Lessons learned at Wrigley Field--the heroes, humor and hope in the midst of the Cubs' adversity.
As Spring turns to summer we’ve seen good baseball books emerge, including George Will’s A Nice Little Place on the North Side and John Sexton’s Baseball as a Road to God.
North Sideoffers an affectionate hundred-year history of the Chicago Cubs, now celebrating their centennial in the beautiful confines of Wrigley Field. Changes that trouble many are met with equanimity by the usually-conservative columnist: Will the houses on Sheffield still be able to see the game if new outfield advertisements are constructed? Will the ivy brick walls be broken to create a new bullpen for pitchers to warm up?
Road to Godis more contemplative, theological, even existential. With the enthusiasm of John Paul II the Great, its author proclaims new saints, such as Roberto Clemente and Christy Mathewson, both admired for clean-living. Clemente was “martyred” in a cargo plane crash carrying relief supplies to earthquake victims in Nicaragua. Mathewson died of tuberculosis, the result of mustard gas exposure while fighting in WWI. Despite the damage to his lungs, during his career, Connie Mack said of him: “Mathewson was the greatest pitcher who ever lived. He had knowledge, judgment, perfect control and form. It was wonderful to watch him pitch when he wasn’t pitching against you.”
There are other portrayals as well: the great sinner, Ty Cobb, known for his racism and meanness, sharpening his shoe spikes to cut deeper into the flesh of the second basemen when Cobb stretched a single into a double; and a faithful believer, Sandy Koufax, who refused to pitch a World Series game on the Sabbath.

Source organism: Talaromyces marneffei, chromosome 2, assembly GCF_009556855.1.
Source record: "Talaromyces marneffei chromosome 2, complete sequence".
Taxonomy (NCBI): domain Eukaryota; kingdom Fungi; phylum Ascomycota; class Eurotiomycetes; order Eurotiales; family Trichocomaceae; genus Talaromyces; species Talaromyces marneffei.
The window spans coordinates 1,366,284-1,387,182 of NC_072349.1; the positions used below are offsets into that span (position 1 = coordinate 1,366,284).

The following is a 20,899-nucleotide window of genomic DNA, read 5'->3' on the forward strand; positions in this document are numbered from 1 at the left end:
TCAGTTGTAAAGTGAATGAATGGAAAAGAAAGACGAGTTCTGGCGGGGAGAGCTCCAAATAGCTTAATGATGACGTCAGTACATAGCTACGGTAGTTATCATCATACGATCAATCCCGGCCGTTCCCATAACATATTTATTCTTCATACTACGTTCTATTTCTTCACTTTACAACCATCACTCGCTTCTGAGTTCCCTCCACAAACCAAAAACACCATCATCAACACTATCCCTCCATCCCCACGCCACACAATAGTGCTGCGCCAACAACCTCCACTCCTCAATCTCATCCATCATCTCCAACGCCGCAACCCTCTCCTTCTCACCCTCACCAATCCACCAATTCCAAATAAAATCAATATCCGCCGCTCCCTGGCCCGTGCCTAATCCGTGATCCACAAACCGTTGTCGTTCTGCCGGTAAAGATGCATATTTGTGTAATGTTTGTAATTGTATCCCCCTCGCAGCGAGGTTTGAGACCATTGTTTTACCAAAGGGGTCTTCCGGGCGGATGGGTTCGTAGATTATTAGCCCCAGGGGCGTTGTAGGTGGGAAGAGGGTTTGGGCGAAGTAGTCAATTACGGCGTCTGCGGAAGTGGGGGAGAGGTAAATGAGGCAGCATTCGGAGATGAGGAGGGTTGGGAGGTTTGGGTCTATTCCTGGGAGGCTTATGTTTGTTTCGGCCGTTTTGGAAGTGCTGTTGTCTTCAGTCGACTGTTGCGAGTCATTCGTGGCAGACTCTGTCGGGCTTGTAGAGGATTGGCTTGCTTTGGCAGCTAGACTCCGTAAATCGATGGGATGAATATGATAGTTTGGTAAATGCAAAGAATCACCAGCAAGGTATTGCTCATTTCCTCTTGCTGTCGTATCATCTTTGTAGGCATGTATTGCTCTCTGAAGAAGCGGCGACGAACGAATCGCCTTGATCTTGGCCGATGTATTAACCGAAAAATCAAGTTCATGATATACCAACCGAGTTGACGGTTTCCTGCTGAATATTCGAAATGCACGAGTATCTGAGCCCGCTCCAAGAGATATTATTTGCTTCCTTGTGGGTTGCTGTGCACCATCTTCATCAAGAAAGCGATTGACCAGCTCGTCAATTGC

Some of the best lessons I’ve learned, as a person, psychologist and a Christian, emerged from my decade as an intense fan of the Chicago Cubs in the 1960s.
The diamond on the North Side taught me the value of hard-work. My first job, at age 15, was to show up along the left field stands at 9 a.m. where groundskeeper Pete Marc Antonio doled out burlap sacks to neighborhood urchins. We went systematically though the park (including the field itself!) picking up all the empty cups discarded by Hamm’s beer drinkers. The reward: a free ticket to the game.
Later, my work at the park was a way of earning money during the summer for the next year’s expenses at Loyola University. As an interim CTA bus driver, I made two runs in the brutal heat, bringing overloaded buses of fans along the eight-mile stretch between Harlem and Clark Street. After a turn-around on Lake Shore Drive, drivers were allotted a free game pass for the first through seventh inning. Then it was back to the buses, carrying weary and usually disappointed fans back home.
My hero was Ron Santo. Always on the move at third base, snaring line drives, pivoting and throwing to first, clicking his heels and jumping into the air after a Cubs victory. Santo was indefatigable, strong, and one of the players who was most willing to give an autograph. At his induction into the Hall of Fame two years ago, baseball’s commissioner called him “the grit and glue of the Cubs.”
This hero had a hidden flaw: during all his playing years he suffered from Type I diabetes. The primitive treatments of the era were little help to him, so he devised his own treatment plan, regulating his glucose levels with candy bars, orange juice, and lemonade. Describing the effect of this disease on his eyes, he recalled, “One time at bat I saw two balls coming in. I aimed at the one on top and hit a home run.”
After his playing career, those jumping legs and clicking heels–the signature of his athleticism–both had to be amputated due to diabetes. No big deal. Ronnie just continued his career in the Cubs broadcasting booth, becoming one of the most beloved broadcasters in Chicago history.